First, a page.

MTN boss to quit telco in March next year

Phuthuma Nhleko to stand down as CEO of South Africa-based telco this time next year, after eight years in charge

Tags: MTN GroupSouth Africa
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MTN boss to quit telco in March next year MTN CEO Phuthuma Nhleko said he wants to move on to the next phase of his career.
By  George Bevir Published  March 1, 2010

The CEO of South Africa-based telecom group MTN has announced that he will leave the company in March next year.

"I have given this decision very careful consideration. I feel it is the right time to secure the next generation of leadership for the group - and the right time for me personally to start thinking about the next phase of my career," Phuthuma Nhleko said in a statement to the Johannesburg stock exchange today.

Nhleko, who has been at the helm of the operator for eight years, presided over the group's expansion across the Middle East and Africa, with MTN now present in more than 24 countries.

Most recently, Nhleko was involved in ill-fated talks with India's Bharti Airtel regarding a possible merger, with the second attempt at a tie-up between the two telcos stumbling over the issue of corporate structure.

"Over the coming months, I will continue to focus my full attention on delivering on the group's strategic priorities and on ensuring a thorough handover to my successor," Nhleko said.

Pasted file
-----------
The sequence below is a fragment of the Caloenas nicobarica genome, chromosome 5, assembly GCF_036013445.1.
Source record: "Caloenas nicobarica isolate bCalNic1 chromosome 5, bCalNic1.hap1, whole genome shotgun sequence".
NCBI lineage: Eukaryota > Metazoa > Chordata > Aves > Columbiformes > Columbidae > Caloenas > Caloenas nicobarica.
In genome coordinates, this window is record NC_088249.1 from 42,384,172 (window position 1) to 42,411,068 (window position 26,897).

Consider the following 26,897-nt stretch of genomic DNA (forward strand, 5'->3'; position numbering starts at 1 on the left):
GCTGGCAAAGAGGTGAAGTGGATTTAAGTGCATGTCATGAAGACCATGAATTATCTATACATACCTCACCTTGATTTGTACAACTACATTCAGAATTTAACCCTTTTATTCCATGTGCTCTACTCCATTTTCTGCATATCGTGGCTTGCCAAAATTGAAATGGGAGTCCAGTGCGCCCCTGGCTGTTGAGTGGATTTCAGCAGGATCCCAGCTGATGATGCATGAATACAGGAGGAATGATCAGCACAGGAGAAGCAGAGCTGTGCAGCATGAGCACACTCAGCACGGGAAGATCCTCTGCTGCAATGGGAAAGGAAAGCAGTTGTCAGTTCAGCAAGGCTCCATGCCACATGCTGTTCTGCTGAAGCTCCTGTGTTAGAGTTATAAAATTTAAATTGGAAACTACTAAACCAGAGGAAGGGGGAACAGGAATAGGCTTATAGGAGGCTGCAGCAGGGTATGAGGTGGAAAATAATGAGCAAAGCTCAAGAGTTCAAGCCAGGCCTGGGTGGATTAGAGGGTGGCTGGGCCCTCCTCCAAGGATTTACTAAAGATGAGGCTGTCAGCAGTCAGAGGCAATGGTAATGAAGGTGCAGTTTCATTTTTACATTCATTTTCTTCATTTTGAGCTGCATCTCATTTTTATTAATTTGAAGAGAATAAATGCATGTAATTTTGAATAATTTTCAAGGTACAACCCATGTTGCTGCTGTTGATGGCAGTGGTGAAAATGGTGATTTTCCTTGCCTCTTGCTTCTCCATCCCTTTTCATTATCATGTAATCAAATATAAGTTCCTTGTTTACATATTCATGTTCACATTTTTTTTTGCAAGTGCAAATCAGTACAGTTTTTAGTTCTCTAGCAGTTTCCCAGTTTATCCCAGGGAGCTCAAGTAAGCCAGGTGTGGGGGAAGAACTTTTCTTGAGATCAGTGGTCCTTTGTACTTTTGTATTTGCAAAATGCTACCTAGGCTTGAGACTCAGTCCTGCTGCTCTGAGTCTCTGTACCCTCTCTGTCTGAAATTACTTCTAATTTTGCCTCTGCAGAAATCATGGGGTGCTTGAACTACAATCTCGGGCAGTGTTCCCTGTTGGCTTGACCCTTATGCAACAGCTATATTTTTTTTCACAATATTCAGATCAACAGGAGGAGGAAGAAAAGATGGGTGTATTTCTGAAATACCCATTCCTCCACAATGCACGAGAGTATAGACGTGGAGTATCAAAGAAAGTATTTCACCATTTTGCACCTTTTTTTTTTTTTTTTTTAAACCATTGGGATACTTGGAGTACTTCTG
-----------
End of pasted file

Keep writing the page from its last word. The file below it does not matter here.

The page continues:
The handover to a new CEO is unlikely to be problematic, according to Enda Hardiman, managing partner at consultancy firm Hardiman Telecommunications, who said Nhleko had shepherded MTN to significant international prominence.

"I do not doubt that he will manage the transition to his successor in smooth and professional manner," Hardiman said. 

"Any change of CEO will of course entail a change of style.  The strategic options for MTN are however clear;  MTN is well placed to be one of the key poles of consolidation as such occurs across Africa, and further expansion in the Middle East is also possible," Hardiman added. 

Alternatively, MTN could become the Africa and Middle East arm of a larger global group, Hardiman said.

"MTN is thus an attractive organisation both from a perspective of opportunities for organic growth and as a merger target.  My own expectation is that the organisation will remain independent in the medium term."

So far this year, Nhleko is the region's second high-profile telecom CEO to announce that he will part company with his employer, following Zain CEO Saad Al-Barrak's resignation last month.

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